2015-16 season preview: New York Islanders

The New York Islanders kept their roster mostly intact this offseason with the exception of dealing Michael Grabner to Toronto for a handful of spare parts (and presumably the proverbial bag of used pucks), as they prepare to move to Barclays Center in Brooklyn, New York.

Two years ago they made the playoffs but were dumped in six games in the first round by the Pittsburgh Penguins. Then they missed the playoffs. Last spring, they made the playoffs and were ousted in the first round after a physical seven-game set against the Washington Capitals.

Team on the rise? Or team treading water?

There's so much to like about the young nucleus of talent assembled by general manager Garth Snow. But is it time?

"We felt we had the team to do it last year," captain John Tavares said. "There really hasn't been any changes, and with the progress and the maturity with so many of us being so young, I really believe we have some great years ahead."


Well, let's be honest, there aren't many. Veteran defenseman Marek Zidlicky signed on late in the offseason for one year. Thomas Greiss replaces Michal Neuvirth as backup to incumbent starter Jaroslav Halak. As noted, Snow did move Grabner, who really didn't fit with this group of forwards, for a group that will help improve the team's depth at the minor-league level, including two forwards, two defensemen and a goalie. Taylor Beck is the only one of the five with NHL experience and could see some NHL time pending injuries up front.

The one new face you won't be seeing anytime soon is Josh Ho-Sang, who was bused home to junior after sleeping late on the first day of workouts. Ho-Sang is a top talent but comes with some off-ice issues. Even though the Islanders traded up to get Ho-Sang with the 28th overall pick in 2014, Snow gave him the tough love treatment in sending him back to junior.

Of course, the biggest new face around the team will be the Islanders' home arena. Tavares said he doesn't believe the move will change much about the team, and it will be interesting to see how many of the team's hard-core fans make the trip into the city for games and what kind of new marketplace could be unearthed in Brooklyn.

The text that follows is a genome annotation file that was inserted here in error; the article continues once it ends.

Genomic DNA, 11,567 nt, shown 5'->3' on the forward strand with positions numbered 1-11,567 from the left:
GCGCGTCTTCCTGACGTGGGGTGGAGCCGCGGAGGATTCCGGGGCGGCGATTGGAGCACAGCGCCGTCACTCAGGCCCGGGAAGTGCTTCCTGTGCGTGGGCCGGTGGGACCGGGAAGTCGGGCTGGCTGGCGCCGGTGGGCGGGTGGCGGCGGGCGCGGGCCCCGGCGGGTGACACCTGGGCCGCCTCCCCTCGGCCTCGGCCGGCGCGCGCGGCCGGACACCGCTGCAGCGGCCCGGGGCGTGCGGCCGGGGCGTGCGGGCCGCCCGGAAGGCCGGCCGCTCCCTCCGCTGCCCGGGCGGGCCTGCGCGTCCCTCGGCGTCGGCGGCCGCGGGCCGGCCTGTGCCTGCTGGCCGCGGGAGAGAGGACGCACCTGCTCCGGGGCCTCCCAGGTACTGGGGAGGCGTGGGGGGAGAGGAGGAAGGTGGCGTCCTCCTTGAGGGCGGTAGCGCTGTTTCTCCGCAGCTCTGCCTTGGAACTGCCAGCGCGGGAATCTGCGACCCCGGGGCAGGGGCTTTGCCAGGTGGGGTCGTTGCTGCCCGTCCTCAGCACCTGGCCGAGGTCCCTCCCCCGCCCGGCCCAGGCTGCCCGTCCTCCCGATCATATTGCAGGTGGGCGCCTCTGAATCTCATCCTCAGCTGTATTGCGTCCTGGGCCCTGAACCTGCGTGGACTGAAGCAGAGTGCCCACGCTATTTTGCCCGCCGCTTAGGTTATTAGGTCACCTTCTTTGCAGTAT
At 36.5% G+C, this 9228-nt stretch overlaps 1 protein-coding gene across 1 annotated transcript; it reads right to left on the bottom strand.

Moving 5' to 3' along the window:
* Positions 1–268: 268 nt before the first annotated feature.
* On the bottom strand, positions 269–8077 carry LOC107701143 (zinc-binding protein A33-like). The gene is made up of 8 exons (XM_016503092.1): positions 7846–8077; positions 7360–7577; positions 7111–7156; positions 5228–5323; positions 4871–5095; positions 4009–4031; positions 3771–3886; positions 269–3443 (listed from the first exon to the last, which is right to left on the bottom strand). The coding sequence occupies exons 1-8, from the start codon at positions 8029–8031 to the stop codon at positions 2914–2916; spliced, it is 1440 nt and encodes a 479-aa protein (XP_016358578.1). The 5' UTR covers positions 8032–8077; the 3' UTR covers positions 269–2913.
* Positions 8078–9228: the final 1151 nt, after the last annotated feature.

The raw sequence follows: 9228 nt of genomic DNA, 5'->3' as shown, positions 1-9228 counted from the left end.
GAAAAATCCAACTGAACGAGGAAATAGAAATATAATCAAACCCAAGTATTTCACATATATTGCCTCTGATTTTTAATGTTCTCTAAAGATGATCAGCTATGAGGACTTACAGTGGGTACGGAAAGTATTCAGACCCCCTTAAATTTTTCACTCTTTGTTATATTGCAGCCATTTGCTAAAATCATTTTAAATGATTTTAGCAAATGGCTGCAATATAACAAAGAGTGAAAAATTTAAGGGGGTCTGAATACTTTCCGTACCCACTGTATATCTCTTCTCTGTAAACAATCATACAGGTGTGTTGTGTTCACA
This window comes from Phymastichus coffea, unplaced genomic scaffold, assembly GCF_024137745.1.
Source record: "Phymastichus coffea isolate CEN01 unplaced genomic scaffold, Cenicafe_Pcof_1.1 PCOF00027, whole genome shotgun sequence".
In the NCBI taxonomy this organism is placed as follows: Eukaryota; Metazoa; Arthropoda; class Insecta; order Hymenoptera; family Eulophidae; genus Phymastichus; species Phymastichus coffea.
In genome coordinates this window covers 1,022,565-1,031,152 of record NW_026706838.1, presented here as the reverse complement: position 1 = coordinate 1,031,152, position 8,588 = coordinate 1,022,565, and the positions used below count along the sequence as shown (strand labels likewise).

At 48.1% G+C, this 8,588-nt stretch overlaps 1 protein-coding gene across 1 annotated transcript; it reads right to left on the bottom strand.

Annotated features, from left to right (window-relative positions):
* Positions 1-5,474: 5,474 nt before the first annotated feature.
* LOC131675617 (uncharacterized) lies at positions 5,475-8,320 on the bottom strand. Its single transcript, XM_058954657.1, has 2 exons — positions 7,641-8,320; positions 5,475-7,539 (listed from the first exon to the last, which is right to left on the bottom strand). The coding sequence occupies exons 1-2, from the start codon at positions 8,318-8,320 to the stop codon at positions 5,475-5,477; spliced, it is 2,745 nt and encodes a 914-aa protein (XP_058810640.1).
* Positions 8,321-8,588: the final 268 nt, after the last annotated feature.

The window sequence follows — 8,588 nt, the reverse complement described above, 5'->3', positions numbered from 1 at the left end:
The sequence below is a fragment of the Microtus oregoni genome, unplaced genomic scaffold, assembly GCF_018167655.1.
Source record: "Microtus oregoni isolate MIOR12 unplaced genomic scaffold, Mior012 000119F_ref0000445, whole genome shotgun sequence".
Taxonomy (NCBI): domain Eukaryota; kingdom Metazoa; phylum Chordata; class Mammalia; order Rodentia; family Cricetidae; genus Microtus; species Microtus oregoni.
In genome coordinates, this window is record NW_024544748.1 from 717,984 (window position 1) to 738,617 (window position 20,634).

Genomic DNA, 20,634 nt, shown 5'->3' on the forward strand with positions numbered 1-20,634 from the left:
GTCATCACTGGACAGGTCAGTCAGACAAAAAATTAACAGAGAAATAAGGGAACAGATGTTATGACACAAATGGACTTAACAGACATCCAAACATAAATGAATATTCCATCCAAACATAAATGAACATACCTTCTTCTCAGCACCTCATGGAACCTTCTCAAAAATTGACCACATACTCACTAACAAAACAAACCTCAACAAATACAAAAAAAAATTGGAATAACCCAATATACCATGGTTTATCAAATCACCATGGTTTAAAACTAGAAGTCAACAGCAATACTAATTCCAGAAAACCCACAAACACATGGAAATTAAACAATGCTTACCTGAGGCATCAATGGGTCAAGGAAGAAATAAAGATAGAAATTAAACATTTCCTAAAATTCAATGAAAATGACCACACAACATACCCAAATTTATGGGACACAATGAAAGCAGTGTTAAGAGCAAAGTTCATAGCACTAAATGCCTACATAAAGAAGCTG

As promising as this Islanders lineup is, they are still not an elite defensive team, ranking 23rd in 5-on-5 goals against and 23rd overall in total goals against per game. The team's questionable play in its own zone extended to the penalty kill, where the Islanders were 26th. The power play was also surprisingly tepid, ranking 16th in spite of the team's bevy of top-end offensive talent. The Isles made the playoffs in spite of the middling special teams, but those are two areas that need improvement.

Big-picture unknown: Does the team take time adjusting to its new home in Brooklyn? How long before it feels like "home," as opposed to just another out-of-town rink? Or do the fans, so boisterous and emotional as the final days on Long Island were counting down, give the Isles an edge at home right from the start?


Offensively, this is a team that looks ready to explode as long as young players Anders Lee (who had 25 goals as a rookie), Brock Nelson (whom Tavares calls a "foundational" player) and Ryan Strome continue to develop. The Isles were fourth in 5-on-5 goals scored, a testament to their offensive depth. Tavares was especially optimistic about the possibilities for young roommate and good pal Strome, who had 50 points last season -- third on the team.

"He's extremely talented and he sees the ice so well," said Tavares, who is predicting All-Star-quality performances for Strome.

The biggest given when it comes to the Islanders is Tavares himself, who ended up a finalist for the Hart Trophy and finished just one point behind Art Ross Trophy winner Jamie Benn. Tavares had 38 goals, including eight game winners, and he puts us in mind of Sidney Crosby in terms of his measured approach to his own game. Pushed by the organization to be a better all-around player, Tavares has been working on his skating, his shot and his defensive game. He felt that over the last two-thirds of the season his two-way game really took off.

"I know the team really challenged me on it," Tavares said.

Given his leadership and commitment, it's hard to imagine Tavares won't be right in the thick of the Hart Trophy discussion again next spring.


It's not surprising that Tavares will be a key force with Canada's entry in next fall's tournament. He can look forward to catching up with Mikhail Grabovski and Frans Nielsen, who should both have a shot at Team Europe. And Nikolay Kulemin seems a lock to be part of the Russian roster. Halak appears set to battle Anaheim's Frederik Andersen for playing time with Team Europe. Kyle Okposo, Lee and Nelson could make a case for a spot on Team USA with strong seasons. Defensively, Nick Leddy has an outside shot at Team USA as well, and Zidlicky will likely suit up for the Czech Republic, which looks to be thin along the blue line.


The big item on Snow's to-do list is to figure out Okposo's place in the Islanders' future. Okposo, 27, is in the final season of a deal that will pay him $4.5 million but carries only a $2.8 million cap hit. Okposo is due a big raise if he hits free agency, but how much can Snow afford to pay to keep the longtime Islander and physical force?

Snow must also factor in a couple of key restricted free agents in Strome and Casey Cizikas in weighing the Okposo options, although we're guessing a deal gets done. Nielsen is also slated to be an unrestricted free agent next summer.


I really wrestled with how the Isles fit into what should be a jam-packed Metropolitan Division. I figure them to be a second wild-card team and back in the postseason. Fifth in the Metropolitan Division.